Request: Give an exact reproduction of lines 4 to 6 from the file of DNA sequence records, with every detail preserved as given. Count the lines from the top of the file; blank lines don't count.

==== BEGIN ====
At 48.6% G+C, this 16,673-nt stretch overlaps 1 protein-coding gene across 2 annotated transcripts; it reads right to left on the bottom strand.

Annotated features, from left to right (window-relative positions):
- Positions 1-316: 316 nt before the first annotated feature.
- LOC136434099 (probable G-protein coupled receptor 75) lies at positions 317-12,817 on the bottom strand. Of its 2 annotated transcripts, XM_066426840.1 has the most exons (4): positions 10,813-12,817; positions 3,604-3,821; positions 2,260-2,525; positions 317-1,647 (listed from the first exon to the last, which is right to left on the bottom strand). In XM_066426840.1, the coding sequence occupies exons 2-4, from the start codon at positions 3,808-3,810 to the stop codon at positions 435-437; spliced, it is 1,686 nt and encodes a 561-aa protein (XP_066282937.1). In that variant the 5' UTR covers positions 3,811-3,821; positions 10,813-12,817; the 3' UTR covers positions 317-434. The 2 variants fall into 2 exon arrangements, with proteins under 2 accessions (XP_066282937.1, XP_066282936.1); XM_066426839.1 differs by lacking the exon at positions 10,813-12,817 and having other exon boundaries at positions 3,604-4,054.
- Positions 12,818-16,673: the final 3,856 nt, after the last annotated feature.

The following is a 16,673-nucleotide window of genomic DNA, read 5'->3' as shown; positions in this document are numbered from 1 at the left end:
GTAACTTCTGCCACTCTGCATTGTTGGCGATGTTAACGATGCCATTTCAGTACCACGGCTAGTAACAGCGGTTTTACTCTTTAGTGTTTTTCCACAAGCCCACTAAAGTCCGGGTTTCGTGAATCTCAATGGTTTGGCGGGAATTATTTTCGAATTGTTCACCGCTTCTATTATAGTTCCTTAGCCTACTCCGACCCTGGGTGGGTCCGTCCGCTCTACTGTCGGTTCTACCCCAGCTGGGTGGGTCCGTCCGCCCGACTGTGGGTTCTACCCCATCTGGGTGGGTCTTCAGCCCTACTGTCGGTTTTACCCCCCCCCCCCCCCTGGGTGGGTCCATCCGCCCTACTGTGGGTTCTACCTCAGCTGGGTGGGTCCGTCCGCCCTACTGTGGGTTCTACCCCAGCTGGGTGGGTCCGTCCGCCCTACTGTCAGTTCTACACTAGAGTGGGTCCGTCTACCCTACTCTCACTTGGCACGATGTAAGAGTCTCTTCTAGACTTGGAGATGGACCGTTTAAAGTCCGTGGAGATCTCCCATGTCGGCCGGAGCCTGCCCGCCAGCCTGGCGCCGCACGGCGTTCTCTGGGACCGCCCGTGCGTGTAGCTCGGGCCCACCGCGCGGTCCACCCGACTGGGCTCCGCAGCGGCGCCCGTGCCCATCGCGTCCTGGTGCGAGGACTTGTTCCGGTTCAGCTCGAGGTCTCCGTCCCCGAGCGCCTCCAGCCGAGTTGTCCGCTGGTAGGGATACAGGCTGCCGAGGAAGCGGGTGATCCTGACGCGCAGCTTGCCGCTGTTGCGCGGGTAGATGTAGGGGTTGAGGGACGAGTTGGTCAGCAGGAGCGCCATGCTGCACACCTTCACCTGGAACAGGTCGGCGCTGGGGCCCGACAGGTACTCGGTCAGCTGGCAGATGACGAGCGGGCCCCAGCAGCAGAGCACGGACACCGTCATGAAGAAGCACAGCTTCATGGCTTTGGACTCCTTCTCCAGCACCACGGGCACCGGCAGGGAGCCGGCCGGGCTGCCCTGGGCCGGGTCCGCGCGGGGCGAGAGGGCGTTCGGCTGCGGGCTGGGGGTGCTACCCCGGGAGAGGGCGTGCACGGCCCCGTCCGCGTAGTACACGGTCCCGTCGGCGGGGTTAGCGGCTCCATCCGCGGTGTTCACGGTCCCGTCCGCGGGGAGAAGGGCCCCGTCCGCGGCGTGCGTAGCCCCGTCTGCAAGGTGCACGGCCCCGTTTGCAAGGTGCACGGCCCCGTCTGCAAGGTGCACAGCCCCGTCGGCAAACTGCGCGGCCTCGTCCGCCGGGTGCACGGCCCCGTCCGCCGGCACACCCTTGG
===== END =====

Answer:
- LOC136434099 (probable G-protein coupled receptor 75) lies at positions 317-12,817 on the bottom strand. Of its 2 annotated transcripts, XM_066426840.1 has the most exons (4): positions 10,813-12,817; positions 3,604-3,821; positions 2,260-2,525; positions 317-1,647 (listed from the first exon to the last, which is right to left on the bottom strand). In XM_066426840.1, the coding sequence occupies exons 2-4, from the start codon at positions 3,808-3,810 to the stop codon at positions 435-437; spliced, it is 1,686 nt and encodes a 561-aa protein (XP_066282937.1). In that variant the 5' UTR covers positions 3,811-3,821; positions 10,813-12,817; the 3' UTR covers positions 317-434. The 2 variants fall into 2 exon arrangements, with proteins under 2 accessions (XP_066282937.1, XP_066282936.1); XM_066426839.1 differs by lacking the exon at positions 10,813-12,817 and having other exon boundaries at positions 3,604-4,054.
- Positions 12,818-16,673: the final 3,856 nt, after the last annotated feature.

The following is a 16,673-nucleotide window of genomic DNA, read 5'->3' as shown; positions in this document are numbered from 1 at the left end: